So far the 2017-18 season has not been one to remember for Montreal Canadiens’ second-year forward Artturi Lehkonen. The dreaded sophomore slump has hit him badly as he has struggled to score. A lower-body injury kept him out of the lineup for over a month but since his return, the offence is still missing. However, considering how talented Lehkonen is and his previous track record, this is hopefully just a bump in the road for the young Finn.
The Sophomore Slump
After 18 goals last season for the Canadiens as a rookie, he seemed like a lock for at least 20 goals this season. However, sports are unpredictable. After his strong finish last season, to think Lehkonen has just two goals (both of which came in the same game in October) and six points by now is shocking. Out of Montreal’s forwards, only Jacob de la Rose and Ales Hemsky (who has only played seven games) have fewer points than Lehkonen’s six.
His all-around game is still solid and he is the kind of player that can be trusted in any situation. He often plays on the right wing but would look better on his natural left side but Lehkonen is a victim of numbers as the Habs have good depth on the left wing. And the Canadiens are known to use players out of their natural positions to fill needs elsewhere.
Under the Radar Struggles
Lehkonen’s struggles have flown relatively under the radar compared to some of the other Montreal forwards. There are five forwards on the roster who are in the double digits in goals but the ones expected to perform like Max Pacioretty, Alex Galchenyuk and Jonathan Drouin have underwhelmed this season. In the case of Lehkonen, his work ethic, defensive game and the fact he is a sophomore offer him a little slack when it comes to the lack of offence.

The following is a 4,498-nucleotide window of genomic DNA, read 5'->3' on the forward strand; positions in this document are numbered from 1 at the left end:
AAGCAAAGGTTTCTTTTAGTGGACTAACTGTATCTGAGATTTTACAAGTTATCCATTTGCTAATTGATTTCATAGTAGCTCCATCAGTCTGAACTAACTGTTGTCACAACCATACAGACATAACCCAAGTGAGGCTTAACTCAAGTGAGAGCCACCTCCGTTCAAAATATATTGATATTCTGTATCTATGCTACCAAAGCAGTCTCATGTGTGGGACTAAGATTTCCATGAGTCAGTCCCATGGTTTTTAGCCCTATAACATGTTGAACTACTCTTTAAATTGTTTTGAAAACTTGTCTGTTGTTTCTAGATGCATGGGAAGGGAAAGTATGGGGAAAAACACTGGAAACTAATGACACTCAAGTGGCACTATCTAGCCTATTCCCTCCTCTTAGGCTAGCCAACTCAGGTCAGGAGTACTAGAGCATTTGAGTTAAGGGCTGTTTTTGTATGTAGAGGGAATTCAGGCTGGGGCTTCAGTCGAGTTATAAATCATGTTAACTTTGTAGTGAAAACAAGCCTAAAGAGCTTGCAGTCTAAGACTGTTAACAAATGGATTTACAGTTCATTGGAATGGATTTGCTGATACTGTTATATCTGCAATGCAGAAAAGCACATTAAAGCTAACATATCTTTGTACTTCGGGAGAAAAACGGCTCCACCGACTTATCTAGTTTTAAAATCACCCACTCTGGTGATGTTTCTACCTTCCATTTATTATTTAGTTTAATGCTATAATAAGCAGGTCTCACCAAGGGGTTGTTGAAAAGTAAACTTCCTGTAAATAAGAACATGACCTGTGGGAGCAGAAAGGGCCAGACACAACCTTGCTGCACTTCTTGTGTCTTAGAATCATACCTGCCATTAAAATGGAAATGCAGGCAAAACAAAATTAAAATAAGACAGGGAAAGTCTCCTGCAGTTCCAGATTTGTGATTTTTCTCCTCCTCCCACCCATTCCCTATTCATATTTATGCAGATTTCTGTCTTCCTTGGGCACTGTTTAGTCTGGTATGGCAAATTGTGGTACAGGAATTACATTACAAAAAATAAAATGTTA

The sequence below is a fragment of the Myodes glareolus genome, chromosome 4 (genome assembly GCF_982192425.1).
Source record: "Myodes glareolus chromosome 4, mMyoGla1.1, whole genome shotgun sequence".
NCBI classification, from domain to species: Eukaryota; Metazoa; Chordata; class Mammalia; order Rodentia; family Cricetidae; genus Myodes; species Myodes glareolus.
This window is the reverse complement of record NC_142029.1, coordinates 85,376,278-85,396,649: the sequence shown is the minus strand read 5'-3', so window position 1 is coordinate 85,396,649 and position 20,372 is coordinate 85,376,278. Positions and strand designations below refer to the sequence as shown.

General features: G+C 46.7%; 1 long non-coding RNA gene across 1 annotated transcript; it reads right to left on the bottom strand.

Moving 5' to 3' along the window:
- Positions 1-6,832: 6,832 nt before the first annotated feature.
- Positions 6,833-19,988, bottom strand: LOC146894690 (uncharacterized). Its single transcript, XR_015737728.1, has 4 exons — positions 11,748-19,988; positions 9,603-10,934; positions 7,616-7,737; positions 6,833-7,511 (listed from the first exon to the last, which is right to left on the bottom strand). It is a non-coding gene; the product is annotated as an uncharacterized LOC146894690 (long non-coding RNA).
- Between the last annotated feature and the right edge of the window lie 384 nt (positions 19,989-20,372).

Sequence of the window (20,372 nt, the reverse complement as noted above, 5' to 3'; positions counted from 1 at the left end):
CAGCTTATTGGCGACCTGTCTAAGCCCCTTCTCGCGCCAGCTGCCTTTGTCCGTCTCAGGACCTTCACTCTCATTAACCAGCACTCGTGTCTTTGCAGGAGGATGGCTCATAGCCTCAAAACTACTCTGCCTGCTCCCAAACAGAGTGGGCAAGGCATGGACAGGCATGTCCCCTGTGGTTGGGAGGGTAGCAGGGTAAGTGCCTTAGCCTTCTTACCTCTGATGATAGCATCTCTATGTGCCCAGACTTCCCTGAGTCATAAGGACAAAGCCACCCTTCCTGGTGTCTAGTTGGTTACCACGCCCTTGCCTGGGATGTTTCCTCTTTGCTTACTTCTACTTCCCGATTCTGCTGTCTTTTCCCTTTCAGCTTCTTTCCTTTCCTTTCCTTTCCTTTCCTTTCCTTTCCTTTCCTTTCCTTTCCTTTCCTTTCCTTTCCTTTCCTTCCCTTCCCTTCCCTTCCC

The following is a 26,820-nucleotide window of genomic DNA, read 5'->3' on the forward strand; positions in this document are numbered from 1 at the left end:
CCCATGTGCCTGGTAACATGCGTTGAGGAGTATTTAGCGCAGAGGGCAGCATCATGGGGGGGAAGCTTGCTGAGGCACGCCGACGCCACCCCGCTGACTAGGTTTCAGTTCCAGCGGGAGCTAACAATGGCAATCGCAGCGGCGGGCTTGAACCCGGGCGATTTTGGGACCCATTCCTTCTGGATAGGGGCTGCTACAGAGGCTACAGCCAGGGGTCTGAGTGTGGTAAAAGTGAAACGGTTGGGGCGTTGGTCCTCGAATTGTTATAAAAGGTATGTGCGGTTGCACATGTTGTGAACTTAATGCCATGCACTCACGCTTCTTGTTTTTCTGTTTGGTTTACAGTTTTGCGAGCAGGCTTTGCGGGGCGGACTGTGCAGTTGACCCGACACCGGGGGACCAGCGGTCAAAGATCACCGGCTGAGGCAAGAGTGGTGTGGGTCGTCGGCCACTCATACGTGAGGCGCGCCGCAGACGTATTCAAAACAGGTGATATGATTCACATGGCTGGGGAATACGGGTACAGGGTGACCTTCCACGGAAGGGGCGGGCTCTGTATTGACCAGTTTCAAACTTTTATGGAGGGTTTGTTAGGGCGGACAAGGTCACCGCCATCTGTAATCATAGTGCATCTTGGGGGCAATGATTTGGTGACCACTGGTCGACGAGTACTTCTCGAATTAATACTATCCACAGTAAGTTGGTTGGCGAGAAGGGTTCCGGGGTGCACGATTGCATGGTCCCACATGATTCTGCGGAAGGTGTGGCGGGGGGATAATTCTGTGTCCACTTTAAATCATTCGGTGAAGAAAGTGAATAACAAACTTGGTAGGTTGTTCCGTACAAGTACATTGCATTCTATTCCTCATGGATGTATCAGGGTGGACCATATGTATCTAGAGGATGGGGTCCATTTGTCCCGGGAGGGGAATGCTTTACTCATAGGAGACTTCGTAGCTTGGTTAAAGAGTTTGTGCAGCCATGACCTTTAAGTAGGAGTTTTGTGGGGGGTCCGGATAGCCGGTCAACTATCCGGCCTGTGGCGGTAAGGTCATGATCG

He is not the first and nor will he be the last to suffer from the sophomore slump. Many young players suffer a drop off in production in their second seasons; examples include Colorado’s Nathan MacKinnon (63 to 38 points) and Florida’s Jonathan Huberdeau, who had 31 points in 48 games in the lockout-shortened year but only 28 points in 69 games in his second year.
Both players won the Calder Trophy as the NHL’s top rookie. While Lehkonen doesn’t have the pedigree or the potential for high-end offensive production like MacKinnon or Huberdeau, they are examples of how unpredictable development can be. After strong rookie years, it took them a few years before they blossomed and became the players they were projected to be.
Bounce Back Potential
Quite honestly, outside of Nicolas Deslauriers, who has carved out a role for himself on the fourth line and shown an unexpected offensive touch, no Habs forward has exceeded expectations. Brendan Gallagher has met it so far with 16 goals to lead the team. Andrew Shaw has 19 points in 43 games which is average for him. Paul Byron has 12 goals, an indication that last season’s 22 goals weren’t a fluke. Other than that, the Montreal forward corps has been overwhelmingly disappointing when it comes to offence.
This season looks like it will be a learning experience for Lehkonen. He’s getting his chances and it feels like the dam is going to break for him any minute and the puck will start going in the net. He has the potential to be a perennial 20-goal scorer in the NHL, which would be huge for a Montreal team that struggles to score. Lehkonen has the whole second half of the season to resurrect his game and chances are he’ll find it eventually.